Alaska Wilderness by Robert Marshall

Alaska Wilderness

Alaska Wilderness by Robert Marshall was recommended to me by a Gates of the Arctic National Park ranger while researching a trip to the Park.

She said that the Park is still so remote and unchanged that this book from the 1930s is *still* one of the best resources on the Park. It turned out to be an amazing read from an unbelievable human.

Alaska Wilderness is a collection of several essays / mini-books about trips that Bob Marshall did while living / exploring outside of the village of Wiseman, Alaska (north of the Arctic Circle at the foot of the Brooks Range.

The chapters cover –

  • The North Fork of the Koyukuk
  • The Arctic Divide
  • Mushing
  • Wintertrip into New Country
  • The Alatna and the John
  • Toward Doonerak
  • North Doonerak, Amawk, Alhamblar, and Apoon

What I Liked

The book is so unique. It is one of the world’s last true “wilderness exploration” diaries. Northern Alaska was not mapped and not surveyed as late as the 1930s. It was (and still is) home to the Gwich’in, North America’s last nomadic peoples, who only settled down in the 1950s. Bob Marshall had all the knowledge and resources of the world of the 1930s – and was able to put that to use formally & systematically exploring the Central Brook Range. Part of that knowledge was that the Central Brooks Range was truly one of the world’s last remaining wild places – and that it had to be explored & mapped in such a way as to help protect & preserve it for the future rather than simply exploit it as fast as possible.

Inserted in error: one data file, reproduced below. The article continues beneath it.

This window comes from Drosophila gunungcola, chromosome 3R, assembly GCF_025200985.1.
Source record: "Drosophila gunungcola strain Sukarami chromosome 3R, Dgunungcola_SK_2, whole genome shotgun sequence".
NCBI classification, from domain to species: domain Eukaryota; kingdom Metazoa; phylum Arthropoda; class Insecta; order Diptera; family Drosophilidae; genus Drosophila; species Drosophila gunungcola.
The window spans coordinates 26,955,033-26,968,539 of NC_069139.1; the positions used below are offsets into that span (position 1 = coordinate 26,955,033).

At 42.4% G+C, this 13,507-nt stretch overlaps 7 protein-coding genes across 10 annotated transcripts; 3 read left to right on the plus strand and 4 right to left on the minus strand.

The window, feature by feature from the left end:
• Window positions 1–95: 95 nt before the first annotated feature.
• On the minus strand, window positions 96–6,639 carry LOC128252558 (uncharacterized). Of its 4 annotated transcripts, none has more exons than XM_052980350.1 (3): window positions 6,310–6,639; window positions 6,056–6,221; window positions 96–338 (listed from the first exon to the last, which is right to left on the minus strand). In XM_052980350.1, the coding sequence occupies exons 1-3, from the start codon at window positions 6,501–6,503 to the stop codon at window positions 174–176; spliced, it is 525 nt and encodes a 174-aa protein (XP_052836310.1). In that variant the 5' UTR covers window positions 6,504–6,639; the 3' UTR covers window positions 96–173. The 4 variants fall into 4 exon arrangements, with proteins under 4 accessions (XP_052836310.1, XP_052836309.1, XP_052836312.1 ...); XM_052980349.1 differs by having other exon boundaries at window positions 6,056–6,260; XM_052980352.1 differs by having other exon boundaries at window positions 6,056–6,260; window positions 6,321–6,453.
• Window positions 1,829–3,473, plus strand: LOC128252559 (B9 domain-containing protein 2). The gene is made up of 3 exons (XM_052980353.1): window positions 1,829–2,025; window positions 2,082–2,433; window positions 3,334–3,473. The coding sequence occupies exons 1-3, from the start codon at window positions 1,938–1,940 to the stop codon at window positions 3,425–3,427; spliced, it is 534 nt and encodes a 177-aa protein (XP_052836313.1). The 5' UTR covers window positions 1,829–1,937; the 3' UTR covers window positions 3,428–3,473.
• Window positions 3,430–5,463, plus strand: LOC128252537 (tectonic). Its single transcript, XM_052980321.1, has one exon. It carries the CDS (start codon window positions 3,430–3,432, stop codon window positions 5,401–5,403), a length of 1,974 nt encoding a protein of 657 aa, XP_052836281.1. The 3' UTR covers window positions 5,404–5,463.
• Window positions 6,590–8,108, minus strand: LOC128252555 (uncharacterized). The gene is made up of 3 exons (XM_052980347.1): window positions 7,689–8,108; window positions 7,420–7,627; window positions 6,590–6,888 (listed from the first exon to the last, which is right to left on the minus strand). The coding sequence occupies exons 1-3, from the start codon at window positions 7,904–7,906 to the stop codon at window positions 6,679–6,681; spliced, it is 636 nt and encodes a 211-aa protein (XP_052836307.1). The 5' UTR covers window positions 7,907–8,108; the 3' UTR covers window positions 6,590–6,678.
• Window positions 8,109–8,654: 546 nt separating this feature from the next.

Bob Marshall’s writing is vivid, detailed, and engaging. It is very Hemingway-esque. And I honestly have no idea how he wrote so well under the conditions that he explored in.

I really appreciated his depth & specificity of detail as a backpacker and as a reader. The National Park Ranger was correct – this is still the best resource for planning a trip to Gates of the Arctic National Park & the Brooks Range. I also hope that it stays that way. There is something useful about requiring a 1930s book for trip planning. It’s democratic, accessible, and open – there’s no crazy expensive gatekeeper guide to pay…but it’s also difficult enough to ensure a minimum level of respect among anyone who travels to the region.

What I Did Not Like

I loved the few photos and wished there were more.


There are some people who are just on another level physically and mentally. Bob Marshall was one of those people. I do not know how he did what he did.

There are still wild places on Earth. But they are rarer and rarer every day. And the ones that we do have only exist because of the dedicated work of local peoples and advocates fighting to show the value of wild places.

It doesn’t take long to have a massive impact on history. Bob Marshall passed away at age 38, but his work ended up helping to preserve & protect more of America than possibly anyone else in American history.

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